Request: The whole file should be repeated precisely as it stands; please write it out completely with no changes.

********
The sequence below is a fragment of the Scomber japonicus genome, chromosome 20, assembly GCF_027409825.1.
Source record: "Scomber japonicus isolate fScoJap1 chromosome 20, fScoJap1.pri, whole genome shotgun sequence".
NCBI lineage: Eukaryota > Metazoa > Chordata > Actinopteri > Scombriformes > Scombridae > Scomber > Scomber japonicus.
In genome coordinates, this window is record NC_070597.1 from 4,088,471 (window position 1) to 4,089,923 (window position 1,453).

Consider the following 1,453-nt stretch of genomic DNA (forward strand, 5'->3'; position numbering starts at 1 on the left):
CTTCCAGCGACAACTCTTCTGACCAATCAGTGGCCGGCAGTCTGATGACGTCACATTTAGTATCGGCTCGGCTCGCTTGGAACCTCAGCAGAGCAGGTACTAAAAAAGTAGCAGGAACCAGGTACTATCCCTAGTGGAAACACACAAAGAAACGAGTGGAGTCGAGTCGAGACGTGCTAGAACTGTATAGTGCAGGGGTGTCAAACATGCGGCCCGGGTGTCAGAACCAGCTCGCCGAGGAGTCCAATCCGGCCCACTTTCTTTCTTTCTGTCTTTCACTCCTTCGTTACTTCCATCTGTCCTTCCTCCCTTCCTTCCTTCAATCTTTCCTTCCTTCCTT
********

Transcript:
The sequence below is a fragment of the Scomber japonicus genome, chromosome 20, assembly GCF_027409825.1.
Source record: "Scomber japonicus isolate fScoJap1 chromosome 20, fScoJap1.pri, whole genome shotgun sequence".
NCBI lineage: Eukaryota > Metazoa > Chordata > Actinopteri > Scombriformes > Scombridae > Scomber > Scomber japonicus.
In genome coordinates, this window is record NC_070597.1 from 4,088,471 (window position 1) to 4,089,923 (window position 1,453).

Consider the following 1,453-nt stretch of genomic DNA (forward strand, 5'->3'; position numbering starts at 1 on the left):
CTTCCAGCGACAACTCTTCTGACCAATCAGTGGCCGGCAGTCTGATGACGTCACATTTAGTATCGGCTCGGCTCGCTTGGAACCTCAGCAGAGCAGGTACTAAAAAAGTAGCAGGAACCAGGTACTATCCCTAGTGGAAACACACAAAGAAACGAGTGGAGTCGAGTCGAGACGTGCTAGAACTGTATAGTGCAGGGGTGTCAAACATGCGGCCCGGGTGTCAGAACCAGCTCGCCGAGGAGTCCAATCCGGCCCACTTTCTTTCTTTCTGTCTTTCACTCCTTCGTTACTTCCATCTGTCCTTCCTCCCTTCCTTCCTTCAATCTTTCCTTCCTTCCTT